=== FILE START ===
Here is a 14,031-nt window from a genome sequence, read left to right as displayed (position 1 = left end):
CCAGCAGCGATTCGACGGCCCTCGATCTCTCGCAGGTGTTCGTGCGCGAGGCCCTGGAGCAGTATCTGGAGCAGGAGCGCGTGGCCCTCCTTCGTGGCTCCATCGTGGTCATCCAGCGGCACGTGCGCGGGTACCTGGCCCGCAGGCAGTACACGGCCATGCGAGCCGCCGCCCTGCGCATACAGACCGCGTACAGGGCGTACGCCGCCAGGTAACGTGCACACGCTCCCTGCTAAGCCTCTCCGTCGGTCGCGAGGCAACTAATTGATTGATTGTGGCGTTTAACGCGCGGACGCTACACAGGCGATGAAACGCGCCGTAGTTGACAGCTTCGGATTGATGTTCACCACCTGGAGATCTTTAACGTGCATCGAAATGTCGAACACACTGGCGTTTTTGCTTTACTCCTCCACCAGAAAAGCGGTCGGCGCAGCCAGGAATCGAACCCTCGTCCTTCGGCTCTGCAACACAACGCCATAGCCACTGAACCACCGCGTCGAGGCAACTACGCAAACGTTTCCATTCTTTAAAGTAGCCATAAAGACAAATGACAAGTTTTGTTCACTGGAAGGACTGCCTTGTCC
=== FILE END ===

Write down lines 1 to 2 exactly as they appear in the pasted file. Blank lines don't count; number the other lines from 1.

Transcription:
Here is a 14,031-nt window from a genome sequence, read left to right as displayed (position 1 = left end):
CCAGCAGCGATTCGACGGCCCTCGATCTCTCGCAGGTGTTCGTGCGCGAGGCCCTGGAGCAGTATCTGGAGCAGGAGCGCGTGGCCCTCCTTCGTGGCTCCATCGTGGTCATCCAGCGGCACGTGCGCGGGTACCTGGCCCGCAGGCAGTACACGGCCATGCGAGCCGCCGCCCTGCGCATACAGACCGCGTACAGGGCGTACGCCGCCAGGTAACGTGCACACGCTCCCTGCTAAGCCTCTCCGTCGGTCGCGAGGCAACTAATTGATTGATTGTGGCGTTTAACGCGCGGACGCTACACAGGCGATGAAACGCGCCGTAGTTGACAGCTTCGGATTGATGTTCACCACCTGGAGATCTTTAACGTGCATCGAAATGTCGAACACACTGGCGTTTTTGCTTTACTCCTCCACCAGAAAAGCGGTCGGCGCAGCCAGGAATCGAACCCTCGTCCTTCGGCTCTGCAACACAACGCCATAGCCACTGAACCACCGCGTCGAGGCAACTACGCAAACGTTTCCATTCTTTAAAGTAGCCATAAAGACAAATGACAAGTTTTGTTCACTGGAAGGACTGCCTTGTCC